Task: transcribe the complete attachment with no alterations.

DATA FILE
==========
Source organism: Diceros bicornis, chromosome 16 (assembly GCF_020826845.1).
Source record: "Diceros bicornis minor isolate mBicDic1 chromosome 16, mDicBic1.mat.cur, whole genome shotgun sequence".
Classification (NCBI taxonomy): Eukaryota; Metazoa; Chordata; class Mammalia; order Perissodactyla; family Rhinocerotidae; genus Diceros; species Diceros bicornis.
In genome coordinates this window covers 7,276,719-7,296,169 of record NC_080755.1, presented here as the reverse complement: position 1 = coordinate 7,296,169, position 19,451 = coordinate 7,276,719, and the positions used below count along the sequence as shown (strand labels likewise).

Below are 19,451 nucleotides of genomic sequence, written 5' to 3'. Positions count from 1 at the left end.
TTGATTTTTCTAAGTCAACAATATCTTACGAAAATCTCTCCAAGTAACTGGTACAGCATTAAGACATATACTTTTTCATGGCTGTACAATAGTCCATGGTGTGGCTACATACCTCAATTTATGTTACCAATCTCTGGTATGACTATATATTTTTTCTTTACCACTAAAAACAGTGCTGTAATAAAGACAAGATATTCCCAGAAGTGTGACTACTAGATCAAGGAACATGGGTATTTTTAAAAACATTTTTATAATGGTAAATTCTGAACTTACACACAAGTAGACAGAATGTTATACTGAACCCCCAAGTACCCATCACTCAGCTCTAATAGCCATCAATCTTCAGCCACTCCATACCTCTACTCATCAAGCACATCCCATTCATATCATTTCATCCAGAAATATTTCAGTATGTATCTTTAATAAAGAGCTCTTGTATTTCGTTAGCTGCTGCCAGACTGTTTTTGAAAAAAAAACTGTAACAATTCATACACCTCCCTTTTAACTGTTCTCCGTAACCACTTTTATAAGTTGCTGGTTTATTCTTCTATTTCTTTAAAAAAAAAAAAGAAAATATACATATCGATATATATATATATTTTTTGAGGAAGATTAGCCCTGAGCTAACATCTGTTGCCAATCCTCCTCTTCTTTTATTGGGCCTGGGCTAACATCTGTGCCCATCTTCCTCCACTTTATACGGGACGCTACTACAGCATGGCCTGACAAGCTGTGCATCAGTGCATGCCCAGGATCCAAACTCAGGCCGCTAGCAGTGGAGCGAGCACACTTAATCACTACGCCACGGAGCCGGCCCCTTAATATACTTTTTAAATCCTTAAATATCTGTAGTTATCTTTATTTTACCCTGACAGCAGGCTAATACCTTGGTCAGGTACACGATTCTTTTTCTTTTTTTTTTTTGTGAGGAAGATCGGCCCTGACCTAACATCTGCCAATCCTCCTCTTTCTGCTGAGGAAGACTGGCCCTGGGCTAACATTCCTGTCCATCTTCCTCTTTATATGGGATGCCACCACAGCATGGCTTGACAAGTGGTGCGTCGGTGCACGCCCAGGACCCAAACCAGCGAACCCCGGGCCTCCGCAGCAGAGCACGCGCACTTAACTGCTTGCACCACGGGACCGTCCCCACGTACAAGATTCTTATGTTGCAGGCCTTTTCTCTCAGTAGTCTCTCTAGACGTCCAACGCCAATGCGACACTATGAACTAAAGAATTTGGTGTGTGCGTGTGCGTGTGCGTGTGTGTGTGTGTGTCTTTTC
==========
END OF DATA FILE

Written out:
Source organism: Diceros bicornis, chromosome 16 (assembly GCF_020826845.1).
Source record: "Diceros bicornis minor isolate mBicDic1 chromosome 16, mDicBic1.mat.cur, whole genome shotgun sequence".
Classification (NCBI taxonomy): Eukaryota; Metazoa; Chordata; class Mammalia; order Perissodactyla; family Rhinocerotidae; genus Diceros; species Diceros bicornis.
In genome coordinates this window covers 7,276,719-7,296,169 of record NC_080755.1, presented here as the reverse complement: position 1 = coordinate 7,296,169, position 19,451 = coordinate 7,276,719, and the positions used below count along the sequence as shown (strand labels likewise).

Below are 19,451 nucleotides of genomic sequence, written 5' to 3'. Positions count from 1 at the left end.
TTGATTTTTCTAAGTCAACAATATCTTACGAAAATCTCTCCAAGTAACTGGTACAGCATTAAGACATATACTTTTTCATGGCTGTACAATAGTCCATGGTGTGGCTACATACCTCAATTTATGTTACCAATCTCTGGTATGACTATATATTTTTTCTTTACCACTAAAAACAGTGCTGTAATAAAGACAAGATATTCCCAGAAGTGTGACTACTAGATCAAGGAACATGGGTATTTTTAAAAACATTTTTATAATGGTAAATTCTGAACTTACACACAAGTAGACAGAATGTTATACTGAACCCCCAAGTACCCATCACTCAGCTCTAATAGCCATCAATCTTCAGCCACTCCATACCTCTACTCATCAAGCACATCCCATTCATATCATTTCATCCAGAAATATTTCAGTATGTATCTTTAATAAAGAGCTCTTGTATTTCGTTAGCTGCTGCCAGACTGTTTTTGAAAAAAAAACTGTAACAATTCATACACCTCCCTTTTAACTGTTCTCCGTAACCACTTTTATAAGTTGCTGGTTTATTCTTCTATTTCTTTAAAAAAAAAAAAGAAAATATACATATCGATATATATATATATTTTTTGAGGAAGATTAGCCCTGAGCTAACATCTGTTGCCAATCCTCCTCTTCTTTTATTGGGCCTGGGCTAACATCTGTGCCCATCTTCCTCCACTTTATACGGGACGCTACTACAGCATGGCCTGACAAGCTGTGCATCAGTGCATGCCCAGGATCCAAACTCAGGCCGCTAGCAGTGGAGCGAGCACACTTAATCACTACGCCACGGAGCCGGCCCCTTAATATACTTTTTAAATCCTTAAATATCTGTAGTTATCTTTATTTTACCCTGACAGCAGGCTAATACCTTGGTCAGGTACACGATTCTTTTTCTTTTTTTTTTTTGTGAGGAAGATCGGCCCTGACCTAACATCTGCCAATCCTCCTCTTTCTGCTGAGGAAGACTGGCCCTGGGCTAACATTCCTGTCCATCTTCCTCTTTATATGGGATGCCACCACAGCATGGCTTGACAAGTGGTGCGTCGGTGCACGCCCAGGACCCAAACCAGCGAACCCCGGGCCTCCGCAGCAGAGCACGCGCACTTAACTGCTTGCACCACGGGACCGTCCCCACGTACAAGATTCTTATGTTGCAGGCCTTTTCTCTCAGTAGTCTCTCTAGACGTCCAACGCCAATGCGACACTATGAACTAAAGAATTTGGTGTGTGCGTGTGCGTGTGCGTGTGTGTGTGTGTGTCTTTTC